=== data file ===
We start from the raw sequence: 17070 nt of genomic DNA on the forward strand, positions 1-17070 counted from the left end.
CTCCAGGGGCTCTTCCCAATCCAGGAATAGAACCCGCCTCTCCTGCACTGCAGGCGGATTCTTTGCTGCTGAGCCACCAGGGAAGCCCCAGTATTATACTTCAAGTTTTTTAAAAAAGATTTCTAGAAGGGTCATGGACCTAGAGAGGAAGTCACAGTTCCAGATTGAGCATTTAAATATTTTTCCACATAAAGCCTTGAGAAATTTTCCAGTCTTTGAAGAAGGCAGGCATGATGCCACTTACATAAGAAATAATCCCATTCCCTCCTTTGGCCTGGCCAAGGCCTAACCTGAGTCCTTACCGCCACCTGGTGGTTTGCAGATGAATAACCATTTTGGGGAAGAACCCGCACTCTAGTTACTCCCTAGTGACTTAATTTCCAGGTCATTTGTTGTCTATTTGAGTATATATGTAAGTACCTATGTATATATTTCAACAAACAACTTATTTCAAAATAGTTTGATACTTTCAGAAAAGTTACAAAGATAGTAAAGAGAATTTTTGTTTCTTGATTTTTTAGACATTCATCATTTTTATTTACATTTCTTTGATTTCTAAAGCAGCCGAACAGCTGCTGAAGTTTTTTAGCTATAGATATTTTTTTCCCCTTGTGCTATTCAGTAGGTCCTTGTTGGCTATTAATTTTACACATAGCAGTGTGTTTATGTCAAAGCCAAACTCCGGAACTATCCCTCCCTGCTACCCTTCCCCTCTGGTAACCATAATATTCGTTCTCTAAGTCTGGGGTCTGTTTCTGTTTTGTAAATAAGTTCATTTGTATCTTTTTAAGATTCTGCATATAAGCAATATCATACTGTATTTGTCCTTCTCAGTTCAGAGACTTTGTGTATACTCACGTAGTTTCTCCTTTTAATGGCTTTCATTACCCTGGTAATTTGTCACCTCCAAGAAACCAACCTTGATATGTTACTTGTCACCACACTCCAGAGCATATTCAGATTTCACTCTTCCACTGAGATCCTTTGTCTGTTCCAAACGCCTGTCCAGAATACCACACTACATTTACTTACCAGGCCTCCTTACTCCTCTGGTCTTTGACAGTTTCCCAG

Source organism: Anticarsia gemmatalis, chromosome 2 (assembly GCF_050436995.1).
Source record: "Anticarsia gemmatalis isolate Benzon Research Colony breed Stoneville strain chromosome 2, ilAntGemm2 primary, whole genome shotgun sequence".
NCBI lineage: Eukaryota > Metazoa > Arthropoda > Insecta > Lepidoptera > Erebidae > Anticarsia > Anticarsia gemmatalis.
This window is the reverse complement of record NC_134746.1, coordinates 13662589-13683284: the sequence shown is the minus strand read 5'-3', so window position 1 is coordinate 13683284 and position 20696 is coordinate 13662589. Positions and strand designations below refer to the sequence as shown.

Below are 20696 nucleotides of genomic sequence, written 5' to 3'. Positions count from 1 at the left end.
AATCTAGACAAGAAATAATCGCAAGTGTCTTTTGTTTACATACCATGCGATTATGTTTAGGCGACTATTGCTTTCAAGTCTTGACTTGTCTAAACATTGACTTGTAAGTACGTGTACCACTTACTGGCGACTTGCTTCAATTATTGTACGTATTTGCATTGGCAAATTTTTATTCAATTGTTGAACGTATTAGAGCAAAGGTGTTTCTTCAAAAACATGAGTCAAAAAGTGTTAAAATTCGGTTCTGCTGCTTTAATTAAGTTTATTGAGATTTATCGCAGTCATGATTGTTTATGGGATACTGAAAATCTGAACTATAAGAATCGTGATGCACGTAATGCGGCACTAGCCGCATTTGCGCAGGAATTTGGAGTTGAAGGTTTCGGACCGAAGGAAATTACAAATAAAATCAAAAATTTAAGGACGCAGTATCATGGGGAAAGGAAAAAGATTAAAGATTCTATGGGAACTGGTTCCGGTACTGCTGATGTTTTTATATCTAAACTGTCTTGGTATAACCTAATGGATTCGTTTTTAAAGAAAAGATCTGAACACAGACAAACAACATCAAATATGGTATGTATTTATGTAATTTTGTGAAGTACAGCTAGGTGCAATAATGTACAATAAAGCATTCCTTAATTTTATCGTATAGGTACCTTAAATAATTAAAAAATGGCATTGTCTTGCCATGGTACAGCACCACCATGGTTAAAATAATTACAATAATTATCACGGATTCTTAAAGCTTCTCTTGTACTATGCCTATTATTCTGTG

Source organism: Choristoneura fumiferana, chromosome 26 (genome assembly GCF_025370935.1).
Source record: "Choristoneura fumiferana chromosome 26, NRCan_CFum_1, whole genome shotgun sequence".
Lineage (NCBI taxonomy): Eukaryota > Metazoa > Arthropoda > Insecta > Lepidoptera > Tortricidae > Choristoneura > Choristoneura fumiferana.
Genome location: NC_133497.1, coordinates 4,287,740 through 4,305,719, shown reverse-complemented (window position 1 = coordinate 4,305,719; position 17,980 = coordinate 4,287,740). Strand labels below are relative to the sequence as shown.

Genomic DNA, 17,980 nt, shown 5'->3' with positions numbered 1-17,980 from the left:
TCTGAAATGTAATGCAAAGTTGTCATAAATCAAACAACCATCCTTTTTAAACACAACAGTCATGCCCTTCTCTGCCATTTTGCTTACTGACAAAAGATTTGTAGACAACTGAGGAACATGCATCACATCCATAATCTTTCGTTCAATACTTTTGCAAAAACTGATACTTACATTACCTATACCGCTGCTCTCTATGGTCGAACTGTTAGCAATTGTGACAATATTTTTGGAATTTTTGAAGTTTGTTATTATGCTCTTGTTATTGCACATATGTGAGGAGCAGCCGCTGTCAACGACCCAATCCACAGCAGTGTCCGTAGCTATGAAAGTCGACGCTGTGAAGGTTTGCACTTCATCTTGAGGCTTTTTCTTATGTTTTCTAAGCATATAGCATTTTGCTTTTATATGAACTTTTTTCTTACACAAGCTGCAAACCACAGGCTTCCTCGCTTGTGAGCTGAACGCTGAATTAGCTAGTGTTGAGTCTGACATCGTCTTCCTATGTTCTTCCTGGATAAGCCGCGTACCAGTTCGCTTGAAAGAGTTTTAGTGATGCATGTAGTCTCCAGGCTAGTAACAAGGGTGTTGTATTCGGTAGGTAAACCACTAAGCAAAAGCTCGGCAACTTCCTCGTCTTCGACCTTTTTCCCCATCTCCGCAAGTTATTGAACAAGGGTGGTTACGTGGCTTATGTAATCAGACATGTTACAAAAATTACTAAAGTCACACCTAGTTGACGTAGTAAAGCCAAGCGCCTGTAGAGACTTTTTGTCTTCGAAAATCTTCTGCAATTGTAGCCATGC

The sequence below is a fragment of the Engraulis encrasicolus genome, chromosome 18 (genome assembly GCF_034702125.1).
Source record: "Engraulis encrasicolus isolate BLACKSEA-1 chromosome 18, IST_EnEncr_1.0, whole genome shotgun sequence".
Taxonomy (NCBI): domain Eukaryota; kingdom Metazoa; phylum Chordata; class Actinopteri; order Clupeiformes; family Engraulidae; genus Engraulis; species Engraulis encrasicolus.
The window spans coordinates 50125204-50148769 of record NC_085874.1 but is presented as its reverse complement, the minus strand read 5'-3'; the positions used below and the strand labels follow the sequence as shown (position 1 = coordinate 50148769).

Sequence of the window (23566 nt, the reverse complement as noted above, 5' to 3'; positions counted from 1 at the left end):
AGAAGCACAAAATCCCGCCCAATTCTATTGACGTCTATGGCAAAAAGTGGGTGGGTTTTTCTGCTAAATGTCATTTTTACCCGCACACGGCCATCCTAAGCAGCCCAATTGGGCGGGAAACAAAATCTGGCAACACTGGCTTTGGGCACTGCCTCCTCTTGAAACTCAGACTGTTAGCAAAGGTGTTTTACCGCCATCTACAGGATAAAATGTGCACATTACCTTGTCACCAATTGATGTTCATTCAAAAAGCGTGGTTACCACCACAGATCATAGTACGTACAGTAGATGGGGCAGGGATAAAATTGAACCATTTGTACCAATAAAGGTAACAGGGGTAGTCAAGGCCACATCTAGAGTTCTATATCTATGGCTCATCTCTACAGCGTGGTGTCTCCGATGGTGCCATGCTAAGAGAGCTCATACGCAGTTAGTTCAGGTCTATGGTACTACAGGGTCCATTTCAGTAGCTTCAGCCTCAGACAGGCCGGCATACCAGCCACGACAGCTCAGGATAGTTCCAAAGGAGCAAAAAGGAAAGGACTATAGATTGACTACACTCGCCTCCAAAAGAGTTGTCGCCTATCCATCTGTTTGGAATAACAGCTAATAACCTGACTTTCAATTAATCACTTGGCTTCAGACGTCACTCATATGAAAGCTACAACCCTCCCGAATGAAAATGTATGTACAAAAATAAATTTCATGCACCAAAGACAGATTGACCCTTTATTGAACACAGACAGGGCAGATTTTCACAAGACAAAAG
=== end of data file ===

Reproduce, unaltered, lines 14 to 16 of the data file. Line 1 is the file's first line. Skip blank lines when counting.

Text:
TCTGAAATGTAATGCAAAGTTGTCATAAATCAAACAACCATCCTTTTTAAACACAACAGTCATGCCCTTCTCTGCCATTTTGCTTACTGACAAAAGATTTGTAGACAACTGAGGAACATGCATCACATCCATAATCTTTCGTTCAATACTTTTGCAAAAACTGATACTTACATTACCTATACCGCTGCTCTCTATGGTCGAACTGTTAGCAATTGTGACAATATTTTTGGAATTTTTGAAGTTTGTTATTATGCTCTTGTTATTGCACATATGTGAGGAGCAGCCGCTGTCAACGACCCAATCCACAGCAGTGTCCGTAGCTATGAAAGTCGACGCTGTGAAGGTTTGCACTTCATCTTGAGGCTTTTTCTTATGTTTTCTAAGCATATAGCATTTTGCTTTTATATGAACTTTTTTCTTACACAAGCTGCAAACCACAGGCTTCCTCGCTTGTGAGCTGAACGCTGAATTAGCTAGTGTTGAGTCTGACATCGTCTTCCTATGTTCTTCCTGGATAAGCCGCGTACCAGTTCGCTTGAAAGAGTTTTAGTGATGCATGTAGTCTCCAGGCTAGTAACAAGGGTGTTGTATTCGGTAGGTAAACCACTAAGCAAAAGCTCGGCAACTTCCTCGTCTTCGACCTTTTTCCCCATCTCCGCAAGTTATTGAACAAGGGTGGTTACGTGGCTTATGTAATCAGACATGTTACAAAAATTACTAAAGTCACACCTAGTTGACGTAGTAAAGCCAAGCGCCTGTAGAGACTTTTTGTCTTCGAAAATCTTCTGCAATTGTAGCCATGC

The sequence below is a fragment of the Engraulis encrasicolus genome, chromosome 18 (genome assembly GCF_034702125.1).
Source record: "Engraulis encrasicolus isolate BLACKSEA-1 chromosome 18, IST_EnEncr_1.0, whole genome shotgun sequence".